Makes sense that. The Neos is the one canopy that i thought was closest to that 'missing link', in that by bracing the centre sells and A to C lines it tried to get the benefits with less complexity and cons so to speak. I assumed the lack of bracing on D's was due to it being purely unnecessary due to the lack of height of the rib on a narrow profile, but now that you mention it's very possible a bracing there wouldn't do anything or not much at all. With regards mini-ribs at the trailing edge i found interesting that of the ones i could inspect they are not equal height/shape to the corresponding section in the loaded ribs, but usually taller. I guess so as to reduce the thickness of the cell without actually pinching it as it will invariably balloon more compared to the loaded ones
  19. 1 point
    What Skylark is doing looks nice. The crossbrace design reminds me of the Atair Onyx of around 2002 - one over-hyped canopy even if some aspects were inventive. Two sections on the bottom surface become 4 sections on the top surface.
  20. 1 point
    He would have trouble stabilizing because of a 20 pound bag of money tied to his body, but not because it was dark or he could not see the horizon. If he had any skydiving experience, or parachute free fall training, he would have known to arch his body. He could have done this in the dark, or with his eyes closed.
  21. 1 point
    Yes, for rigidity the optimum angle for the cross-brace is about 45 degrees. By contrast, think about the lack of effectiveness of cross-bracing at the tail. Some canopies cross-brace just the forward part of the cell (Icarus NEOS, for example), and some canopies add false ribs at the tail to keep the as-flown shape closer to the as-designed shape (PD Valkyrie, for example).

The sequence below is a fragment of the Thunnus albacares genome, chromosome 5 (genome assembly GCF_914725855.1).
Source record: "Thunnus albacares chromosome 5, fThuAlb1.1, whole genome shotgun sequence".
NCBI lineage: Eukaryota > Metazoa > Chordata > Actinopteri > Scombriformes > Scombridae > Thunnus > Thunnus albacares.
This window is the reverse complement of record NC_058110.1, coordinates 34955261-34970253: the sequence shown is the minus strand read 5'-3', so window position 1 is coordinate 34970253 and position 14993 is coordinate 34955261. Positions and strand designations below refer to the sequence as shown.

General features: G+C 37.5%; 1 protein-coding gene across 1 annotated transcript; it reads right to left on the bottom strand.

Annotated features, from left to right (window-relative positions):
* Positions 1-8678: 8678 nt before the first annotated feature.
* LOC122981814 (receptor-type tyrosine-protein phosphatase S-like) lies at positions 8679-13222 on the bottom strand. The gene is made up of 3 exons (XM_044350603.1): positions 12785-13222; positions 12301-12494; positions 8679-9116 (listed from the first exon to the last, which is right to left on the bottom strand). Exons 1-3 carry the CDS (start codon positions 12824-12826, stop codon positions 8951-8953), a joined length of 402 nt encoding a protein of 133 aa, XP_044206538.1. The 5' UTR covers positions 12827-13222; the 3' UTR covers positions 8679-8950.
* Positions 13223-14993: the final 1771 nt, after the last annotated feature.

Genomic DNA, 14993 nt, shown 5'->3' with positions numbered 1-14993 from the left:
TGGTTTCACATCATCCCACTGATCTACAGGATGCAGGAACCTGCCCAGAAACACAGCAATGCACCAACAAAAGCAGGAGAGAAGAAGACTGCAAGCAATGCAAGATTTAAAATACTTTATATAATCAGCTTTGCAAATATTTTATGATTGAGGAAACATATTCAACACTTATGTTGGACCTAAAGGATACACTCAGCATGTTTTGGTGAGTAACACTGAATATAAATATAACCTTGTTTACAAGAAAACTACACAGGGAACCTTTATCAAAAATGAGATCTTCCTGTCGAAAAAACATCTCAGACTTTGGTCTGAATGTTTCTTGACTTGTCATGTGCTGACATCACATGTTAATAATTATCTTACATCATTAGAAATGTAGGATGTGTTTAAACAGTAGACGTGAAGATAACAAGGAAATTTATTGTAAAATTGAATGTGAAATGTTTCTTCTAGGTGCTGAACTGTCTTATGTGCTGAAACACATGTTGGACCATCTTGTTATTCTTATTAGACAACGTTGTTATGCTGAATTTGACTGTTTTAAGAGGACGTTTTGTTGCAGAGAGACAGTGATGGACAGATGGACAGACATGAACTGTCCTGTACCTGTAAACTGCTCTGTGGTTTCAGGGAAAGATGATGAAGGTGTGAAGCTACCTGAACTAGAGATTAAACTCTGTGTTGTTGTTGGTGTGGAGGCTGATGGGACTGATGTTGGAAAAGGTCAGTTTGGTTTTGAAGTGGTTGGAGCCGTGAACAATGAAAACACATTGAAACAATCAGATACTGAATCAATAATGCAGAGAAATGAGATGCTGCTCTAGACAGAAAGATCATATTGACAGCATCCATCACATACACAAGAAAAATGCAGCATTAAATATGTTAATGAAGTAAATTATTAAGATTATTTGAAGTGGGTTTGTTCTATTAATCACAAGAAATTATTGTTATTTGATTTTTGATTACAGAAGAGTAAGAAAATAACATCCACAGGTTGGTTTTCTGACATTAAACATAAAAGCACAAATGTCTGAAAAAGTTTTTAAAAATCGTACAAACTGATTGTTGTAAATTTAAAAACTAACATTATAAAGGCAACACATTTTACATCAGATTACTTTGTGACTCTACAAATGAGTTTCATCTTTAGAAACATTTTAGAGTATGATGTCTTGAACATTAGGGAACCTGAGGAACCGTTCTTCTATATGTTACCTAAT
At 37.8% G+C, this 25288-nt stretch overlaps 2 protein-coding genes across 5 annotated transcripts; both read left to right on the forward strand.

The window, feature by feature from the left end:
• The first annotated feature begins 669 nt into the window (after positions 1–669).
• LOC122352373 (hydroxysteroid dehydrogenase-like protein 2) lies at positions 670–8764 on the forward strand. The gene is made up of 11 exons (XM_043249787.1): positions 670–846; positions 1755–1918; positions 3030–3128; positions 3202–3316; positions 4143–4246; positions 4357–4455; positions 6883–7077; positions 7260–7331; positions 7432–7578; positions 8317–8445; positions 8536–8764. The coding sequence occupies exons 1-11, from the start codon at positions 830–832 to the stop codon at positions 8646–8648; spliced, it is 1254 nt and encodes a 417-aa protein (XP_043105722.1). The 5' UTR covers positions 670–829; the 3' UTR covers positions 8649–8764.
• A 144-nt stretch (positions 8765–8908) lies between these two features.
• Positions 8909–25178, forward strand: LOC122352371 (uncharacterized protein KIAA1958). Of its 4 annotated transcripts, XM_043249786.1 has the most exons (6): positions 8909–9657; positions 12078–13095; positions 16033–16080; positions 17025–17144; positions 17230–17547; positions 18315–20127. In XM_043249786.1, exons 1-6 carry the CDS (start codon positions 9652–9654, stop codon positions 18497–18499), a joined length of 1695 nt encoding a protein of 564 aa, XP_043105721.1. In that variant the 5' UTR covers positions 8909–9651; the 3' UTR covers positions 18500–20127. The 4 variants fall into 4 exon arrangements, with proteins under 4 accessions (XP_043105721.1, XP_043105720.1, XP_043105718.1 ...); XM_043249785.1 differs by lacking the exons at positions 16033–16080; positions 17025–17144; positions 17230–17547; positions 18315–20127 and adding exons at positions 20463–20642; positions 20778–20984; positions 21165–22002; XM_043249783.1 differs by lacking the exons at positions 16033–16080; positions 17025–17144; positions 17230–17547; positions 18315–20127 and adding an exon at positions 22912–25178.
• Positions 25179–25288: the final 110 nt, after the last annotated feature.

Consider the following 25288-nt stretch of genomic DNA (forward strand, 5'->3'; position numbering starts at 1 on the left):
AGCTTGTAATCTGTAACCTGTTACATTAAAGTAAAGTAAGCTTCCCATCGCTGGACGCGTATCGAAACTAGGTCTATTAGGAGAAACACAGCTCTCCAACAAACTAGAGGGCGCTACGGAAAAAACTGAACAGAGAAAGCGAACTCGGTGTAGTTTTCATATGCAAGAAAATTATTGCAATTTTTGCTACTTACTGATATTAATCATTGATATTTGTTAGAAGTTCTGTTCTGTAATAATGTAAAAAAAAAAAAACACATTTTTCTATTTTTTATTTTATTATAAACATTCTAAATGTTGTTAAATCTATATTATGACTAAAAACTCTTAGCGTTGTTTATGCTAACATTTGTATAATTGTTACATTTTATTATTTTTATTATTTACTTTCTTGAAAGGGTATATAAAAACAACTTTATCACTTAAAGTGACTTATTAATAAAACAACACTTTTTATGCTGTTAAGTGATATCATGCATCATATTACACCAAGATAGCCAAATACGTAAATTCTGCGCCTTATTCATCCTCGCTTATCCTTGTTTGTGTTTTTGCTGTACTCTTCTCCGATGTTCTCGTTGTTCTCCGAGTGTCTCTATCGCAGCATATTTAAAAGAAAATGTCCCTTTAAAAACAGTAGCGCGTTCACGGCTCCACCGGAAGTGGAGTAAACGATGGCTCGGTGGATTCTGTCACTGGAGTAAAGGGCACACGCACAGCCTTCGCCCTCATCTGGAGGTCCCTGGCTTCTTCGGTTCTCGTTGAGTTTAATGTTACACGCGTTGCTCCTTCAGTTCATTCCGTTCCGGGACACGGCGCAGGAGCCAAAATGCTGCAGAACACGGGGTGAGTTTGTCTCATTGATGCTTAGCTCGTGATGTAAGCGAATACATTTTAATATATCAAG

22. 1 point
    Yes, i meant a 'normal' cell (2 loaded ribs with an unloaded rib in the middle and support braces from line attachement points to unloaded rib). Such as Proably overkill as you say, but also, in that configuration, necessary for symmetry? Although possibly other than the centre rib it'd work, (braces running only on one side) that is being done in cells 3 and 7 in the Gangster. Yes. That was patented by Atair some time back, but wasn't aware it had made it into production https://patents.google.com/patent/US20030209634A1/en It'd not be as efficient as a crossbrace as the path "line attachement>bottom skin>rib>top skin" is still longer than a crossbrace (line attachement>Xbrace>top skin) though still a shorter path than a normal height rib would produce. I suspect the effectiveness of the crossbrace might be relative to the angle of the crossbrace, so where a tri-cell would give a sharper angle trying to stretch the brace to the unloaded rib on a bicell might have too big of an angle which wouldn't do a hell of a lot to load the top skin with most of the 'shaping' being done from the expansion force from the canopies pressurization. But that's just academic, hence i'm curious why this 'step' was tried and discarded or bypassed altogether